jeudi 25 novembre 2010

Barbara Bush espère que Sarah Palin "restera en Alaska

Interrogé sur ces propos jeudi, le vice-président Joe Biden a expliqué en substance sur CNN qu'une éventuelle candidature de Mme Palin, très marquée à droite, serait pain bénit pour le président sortant.

L'ancienne Première dame des Etats-Unis, Barbara Bush, a émis l'espoir que Sarah Palin resterait en Alaska, une façon de jeter de l'eau froide sur les ambitions de la républicaine ultra-conservatrice pour la présidentielle de 2012. Dans un entretien que devait diffuser lundi soir la chaîne de télévision CNN, Mme Bush, 85 ans, raconte qu'elle a été assise une fois à côté de l'ancienne candidate à la vice-présidence des Etats-Unis."Je l'ai trouvée très belle. Et elle est très heureuse en Alaska. J'espère qu'elle y restera", déclare Mme Bush avec un sourire entendu.
Lors d'un entretien accordé à la chaîne ABC mercredi, qui doit être diffusé in extenso le 9 décembre, Mme Palin n'avait pas clairement dit qu'elle comptait briguer l'investiture du parti républicain pour se présenter contre Barack Obama.
Mais lorsqu'on lui avait demandé si elle pensait pouvoir le battre, elle avait répondu : "Je le crois".

SARAH PALIN’S ATTACKS ON OBAMA GET PERSONAL IN NEW BOOK
In America by Heart, Palin tackles race and Obama's former pastor as well as liberals and being unpatriotic
Sarah Palin's new book, America by Heart: Reflections on Family, Faith and Flag, added to indications she will seek the Republican nomination for the 2012 election. Photograph: John Moore/Getty Images
Sarah Palin's new book published tomorrow reads like a dress rehearsal for a campaign against Barack Obama for the White House in 2012, making pointed criticism not just of his policies but about his personal life.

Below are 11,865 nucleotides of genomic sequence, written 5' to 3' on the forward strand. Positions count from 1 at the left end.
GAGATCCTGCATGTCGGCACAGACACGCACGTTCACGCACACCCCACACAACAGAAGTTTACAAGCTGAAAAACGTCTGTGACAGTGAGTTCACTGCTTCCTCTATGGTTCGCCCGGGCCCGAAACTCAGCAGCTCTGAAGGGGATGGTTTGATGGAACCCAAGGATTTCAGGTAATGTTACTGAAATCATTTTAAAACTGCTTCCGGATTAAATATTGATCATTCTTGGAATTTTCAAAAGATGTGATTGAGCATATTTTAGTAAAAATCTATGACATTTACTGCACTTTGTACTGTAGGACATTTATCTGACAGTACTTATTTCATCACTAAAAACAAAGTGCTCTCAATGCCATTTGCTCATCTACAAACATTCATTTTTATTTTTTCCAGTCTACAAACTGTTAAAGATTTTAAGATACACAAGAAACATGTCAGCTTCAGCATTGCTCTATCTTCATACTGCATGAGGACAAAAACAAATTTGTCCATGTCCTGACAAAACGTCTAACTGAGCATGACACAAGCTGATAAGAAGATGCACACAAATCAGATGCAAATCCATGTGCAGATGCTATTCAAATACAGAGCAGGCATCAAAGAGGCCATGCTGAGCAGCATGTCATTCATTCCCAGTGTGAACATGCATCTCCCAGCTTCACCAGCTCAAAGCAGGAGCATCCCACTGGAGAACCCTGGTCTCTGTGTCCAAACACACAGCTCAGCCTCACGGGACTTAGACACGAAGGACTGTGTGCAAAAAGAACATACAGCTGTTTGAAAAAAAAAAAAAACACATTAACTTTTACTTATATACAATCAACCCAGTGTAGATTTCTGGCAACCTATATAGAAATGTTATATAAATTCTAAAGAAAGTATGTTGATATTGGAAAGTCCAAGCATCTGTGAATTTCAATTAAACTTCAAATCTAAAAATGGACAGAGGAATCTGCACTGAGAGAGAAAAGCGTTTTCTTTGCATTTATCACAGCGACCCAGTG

In America by Heart: Reflections on Family, Faith and Flag, Palin tackles areas that even Obama's 2008 Republican challenger, John McCain, regarded as off-limits: race and Obama's incendiary former pastor, the Rev Jeremiah Wright.
In a lengthy passage, she questions whether Obama is proud of America . "I think ordinary Americans are tired of Obama's global apology tour and of hearing about what a weak country America is from left-wing professors and journalists," Palin says.
The main thrust of Obama's speeches on the world stage have been that America is "somehow worse than other countries, that it is hypocritical about its ideals, falls short of its responsibilities, and is forever in need of correction".
America yearns, she says, for presidents, whether Democratic or Republican, "who are not embarrassed by America , who see our country's flaws but also its greatness: leaders who are proud to be Americans, and are proud of her every day, not just when their chosen ones are winning elections".
The latter is a reference to a speech by Michelle Obama in February 2008 in which she said that for the first time in her adult life she was proud of America , in response to her husband's victories over Hillary Clinton for the Democratic nomination.